Friend of San Bernardino shooters to face federal charges

WASHINGTON — Federal authorities are preparing criminal charges against a man who investigators say supplied guns to the married couple who killed 14 people at a holiday party in San Bernardino, California, this month, two government sources said on Thursday.

Enrique Marquez, a friend and former neighbor of radicalized Muslim Syed Rizwan Farook, 28, who carried out the Dec. 2 attack with his wife, Tashfeen Malik, 29, could be charged as early as Thursday, CNN and NBC reported, citing unnamed law enforcement officials.

U.S. prosecutors are considering filing firearms charges against Marquez, with state gun charges also possible, one of the government sources told Reuters on condition of anonymity.

Marquez, 24, who had checked himself into a Los Angeles-area psychiatric facility shortly after the shootings, had several connections to Farook and Malik and quickly became a key figure in the investigation of the shootings. The Federal Bureau of Investigation, which is treating the attack as an “act of terror,” raided his home and questioned him for several days. Sources said Marquez cooperated during their interviews.

During the investigation, a law enforcement source said Marquez, who had converted to Islam, and Farook apparently had plotted some sort of attack around 2012 but abandoned the idea.

Marquez, who had known Farook since they were teenage neighbors in the city of Riverside, legally purchased the two AR-15 assault-style rifles that the couple used in their attack on a holiday party of Farook’s co-workers. Farook, the U.S-born son of Pakistani immigrants, and Pakistani-born Malik were killed in a shootout with police a few hours after their assault on the party.

Marquez, who had worked at Wal-Mart and at a bar recently, also is related to Farook’s family by marriage. In 2014, according to state records, Marquez married a Russian woman who was the sister of Farook’s older brother’s wife. Neighbors said they were surprised to learn that he had been married, having never seen him with a woman.

The FBI said Farook and Malik had discussed martyrdom online before they even met and were supporters of Islamic State, the violent group that has taken over large parts of Syria and Iraq.

Their attack, which left 21 people wounded, has stirred concerns among Americans about national security and the reach of Islamic State, becoming an issue in the U.S. presidential campaign. The attack came a few weeks after gunmen and suicide bombers affiliated with Islamic State killed 130 people in a series of coordinated attacks in Paris.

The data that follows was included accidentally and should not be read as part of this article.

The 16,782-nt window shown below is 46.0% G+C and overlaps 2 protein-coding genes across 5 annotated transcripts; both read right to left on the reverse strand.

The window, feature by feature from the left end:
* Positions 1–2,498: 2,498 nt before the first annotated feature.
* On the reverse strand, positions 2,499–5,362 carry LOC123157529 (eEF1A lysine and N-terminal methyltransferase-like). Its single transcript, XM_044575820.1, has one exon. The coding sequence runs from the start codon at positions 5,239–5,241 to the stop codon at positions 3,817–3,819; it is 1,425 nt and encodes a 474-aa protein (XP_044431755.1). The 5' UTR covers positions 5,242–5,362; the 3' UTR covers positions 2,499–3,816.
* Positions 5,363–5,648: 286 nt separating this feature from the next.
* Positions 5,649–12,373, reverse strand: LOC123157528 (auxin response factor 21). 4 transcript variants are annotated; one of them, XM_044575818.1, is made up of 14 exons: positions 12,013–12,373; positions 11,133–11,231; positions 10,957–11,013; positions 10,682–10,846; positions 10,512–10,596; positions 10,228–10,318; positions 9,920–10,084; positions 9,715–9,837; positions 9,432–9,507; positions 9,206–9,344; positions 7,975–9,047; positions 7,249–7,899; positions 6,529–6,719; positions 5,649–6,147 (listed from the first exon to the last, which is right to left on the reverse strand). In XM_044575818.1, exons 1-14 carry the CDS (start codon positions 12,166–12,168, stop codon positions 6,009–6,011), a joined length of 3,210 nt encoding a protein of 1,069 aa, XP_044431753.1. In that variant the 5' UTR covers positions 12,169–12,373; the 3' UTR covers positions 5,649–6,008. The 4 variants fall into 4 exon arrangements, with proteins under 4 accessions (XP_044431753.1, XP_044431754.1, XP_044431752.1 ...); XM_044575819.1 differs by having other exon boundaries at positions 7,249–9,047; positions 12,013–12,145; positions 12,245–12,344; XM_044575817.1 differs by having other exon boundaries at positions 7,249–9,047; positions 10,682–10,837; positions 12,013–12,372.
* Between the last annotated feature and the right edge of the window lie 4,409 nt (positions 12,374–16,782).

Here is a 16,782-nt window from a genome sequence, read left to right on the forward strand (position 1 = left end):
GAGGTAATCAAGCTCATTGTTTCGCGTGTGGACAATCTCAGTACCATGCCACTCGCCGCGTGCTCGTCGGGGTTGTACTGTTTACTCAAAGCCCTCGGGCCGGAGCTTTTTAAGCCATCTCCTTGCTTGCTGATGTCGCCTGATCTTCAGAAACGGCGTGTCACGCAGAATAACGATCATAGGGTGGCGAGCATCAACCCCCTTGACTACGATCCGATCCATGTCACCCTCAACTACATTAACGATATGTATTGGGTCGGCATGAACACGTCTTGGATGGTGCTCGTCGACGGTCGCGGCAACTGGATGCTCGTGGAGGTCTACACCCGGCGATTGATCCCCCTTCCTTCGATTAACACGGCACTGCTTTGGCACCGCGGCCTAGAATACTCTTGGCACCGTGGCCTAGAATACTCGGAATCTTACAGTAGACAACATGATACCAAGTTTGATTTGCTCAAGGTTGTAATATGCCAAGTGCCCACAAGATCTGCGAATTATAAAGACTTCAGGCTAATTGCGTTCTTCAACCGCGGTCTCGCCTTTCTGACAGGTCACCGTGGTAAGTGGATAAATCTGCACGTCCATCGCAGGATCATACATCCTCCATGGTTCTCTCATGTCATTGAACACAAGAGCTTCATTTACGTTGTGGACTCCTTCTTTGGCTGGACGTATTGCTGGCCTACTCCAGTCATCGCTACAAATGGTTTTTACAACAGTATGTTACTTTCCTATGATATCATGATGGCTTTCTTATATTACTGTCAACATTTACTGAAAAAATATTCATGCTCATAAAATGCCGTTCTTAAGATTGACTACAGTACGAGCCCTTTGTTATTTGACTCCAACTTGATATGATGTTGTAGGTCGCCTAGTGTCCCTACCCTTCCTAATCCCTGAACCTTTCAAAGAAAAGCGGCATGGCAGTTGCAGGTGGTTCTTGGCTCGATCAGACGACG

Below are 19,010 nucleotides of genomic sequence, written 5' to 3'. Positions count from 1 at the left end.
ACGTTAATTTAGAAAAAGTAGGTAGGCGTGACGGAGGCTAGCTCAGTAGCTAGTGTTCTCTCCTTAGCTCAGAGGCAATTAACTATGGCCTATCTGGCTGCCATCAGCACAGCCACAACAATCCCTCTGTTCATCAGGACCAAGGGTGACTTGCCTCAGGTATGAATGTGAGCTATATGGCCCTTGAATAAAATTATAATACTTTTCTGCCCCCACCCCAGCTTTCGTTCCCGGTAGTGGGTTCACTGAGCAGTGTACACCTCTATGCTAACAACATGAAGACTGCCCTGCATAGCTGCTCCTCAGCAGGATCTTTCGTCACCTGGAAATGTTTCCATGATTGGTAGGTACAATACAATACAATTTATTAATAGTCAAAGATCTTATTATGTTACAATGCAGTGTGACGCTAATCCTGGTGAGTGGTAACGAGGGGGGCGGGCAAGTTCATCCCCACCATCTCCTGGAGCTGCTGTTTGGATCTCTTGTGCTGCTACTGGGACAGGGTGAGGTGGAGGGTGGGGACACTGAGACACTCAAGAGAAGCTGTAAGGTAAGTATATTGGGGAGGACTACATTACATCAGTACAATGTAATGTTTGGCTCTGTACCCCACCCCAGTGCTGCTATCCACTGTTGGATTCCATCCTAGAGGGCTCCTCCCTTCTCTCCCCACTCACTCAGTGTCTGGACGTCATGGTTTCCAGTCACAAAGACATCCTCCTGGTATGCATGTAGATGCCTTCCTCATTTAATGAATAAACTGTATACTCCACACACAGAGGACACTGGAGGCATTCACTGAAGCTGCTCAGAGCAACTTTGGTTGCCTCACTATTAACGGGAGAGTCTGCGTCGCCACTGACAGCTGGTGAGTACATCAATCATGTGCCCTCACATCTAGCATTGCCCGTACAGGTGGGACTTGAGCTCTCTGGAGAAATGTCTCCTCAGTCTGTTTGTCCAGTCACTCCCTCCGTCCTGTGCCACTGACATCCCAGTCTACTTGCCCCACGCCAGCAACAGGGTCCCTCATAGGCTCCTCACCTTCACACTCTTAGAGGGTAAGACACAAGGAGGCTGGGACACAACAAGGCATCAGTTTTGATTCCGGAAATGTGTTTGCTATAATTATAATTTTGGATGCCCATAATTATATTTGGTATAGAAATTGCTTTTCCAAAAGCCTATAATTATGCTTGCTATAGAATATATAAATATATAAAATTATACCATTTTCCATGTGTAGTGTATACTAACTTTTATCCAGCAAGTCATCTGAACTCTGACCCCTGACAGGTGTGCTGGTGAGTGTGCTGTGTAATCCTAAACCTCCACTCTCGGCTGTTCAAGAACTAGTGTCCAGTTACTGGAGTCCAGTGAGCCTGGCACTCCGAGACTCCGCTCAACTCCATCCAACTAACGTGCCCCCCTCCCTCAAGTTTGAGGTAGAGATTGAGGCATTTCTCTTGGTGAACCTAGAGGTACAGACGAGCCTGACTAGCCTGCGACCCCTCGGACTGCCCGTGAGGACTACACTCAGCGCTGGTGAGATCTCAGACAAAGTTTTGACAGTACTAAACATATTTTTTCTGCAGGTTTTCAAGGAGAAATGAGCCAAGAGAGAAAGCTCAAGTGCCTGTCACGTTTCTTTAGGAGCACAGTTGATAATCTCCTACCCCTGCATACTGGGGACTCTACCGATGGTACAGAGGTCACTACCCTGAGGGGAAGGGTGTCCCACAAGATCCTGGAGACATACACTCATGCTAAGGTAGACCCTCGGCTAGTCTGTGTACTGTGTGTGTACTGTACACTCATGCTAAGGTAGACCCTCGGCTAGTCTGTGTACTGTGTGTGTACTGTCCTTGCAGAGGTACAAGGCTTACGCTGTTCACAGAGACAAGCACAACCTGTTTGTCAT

FBI Director James Comey on Wednesday said there was no evidence that the San Bernardino attackers, who were also inspired by Islamic State, had been part of a terrorist cell.

Neighbors said Marquez and Farook often worked together on cars in Farook’s garage in their younger years but that the friendship had cooled in the past three years.

Marquez converted to Islam about the time that Farook became more devoted to the faith around 2008. But Azmi Hasan, manager at the Islamic Society of Corona-Norco, said Marquez later told him that Islam was not for him.

President Barack Obama is due to travel to San Bernardino on Friday to meet privately with families of the San Bernardino victims.

Husband-wife shooters buried

Syed Rizwan Farook and Tashfeen Malik were buried Tuesday in a quiet, graveside funeral.

Many of those who attended mosque with the couple refused to attend, two mosque members said.

The funeral followed traditional Islamic rituals, said an attendee. At a Muslim cemetery hours away from San Bernardino, the bodies were cleansed according to Islamic rules, wrapped in white cloth and buried.

The funeral attendee and another person familiar with the situation, both of whom asked not to be identified for fear of retaliation, said it took a week to find a graveyard willing to accept the bodies.

They said the husband and wife were ultimately buried in a cemetery far from San Bernardino, after a closer facility refused to take the bodies because of fears the graves would be desecrated. Neither person would identify the cemetery where the couple was buried.

Muslims are usually buried within 24 hours of dying, but family members and community members had to wait for the bodies to be released by law enforcement officials and then for permission from a cemetery.

Neither source would say which cemetery refused to bury the couple, but a woman at the Islamic Cemetery & Masjid in Adelanto, Calif. — less than an hour from San Bernardino — confirmed the cemetery had refused to bury the bodies, in part out of a fear of backlash, but also for “other reasons”. She declined to give her name.

About 10 people went to the funeral, the attendee said, including members of Farook’s family and people who used to pray with him at mosques in San Bernardino County.

But most Muslims in the community refused to participate in the burial or perform the funeral prayer, called Salat Al-Janazah, according to the source who did not attend the funeral.

“I don’t forgive him myself,” said the mosque-goer who did not attend the funeral. Still, he added, “I pray mercy for him, and we Muslims know God is merciful. But he’s also just.”

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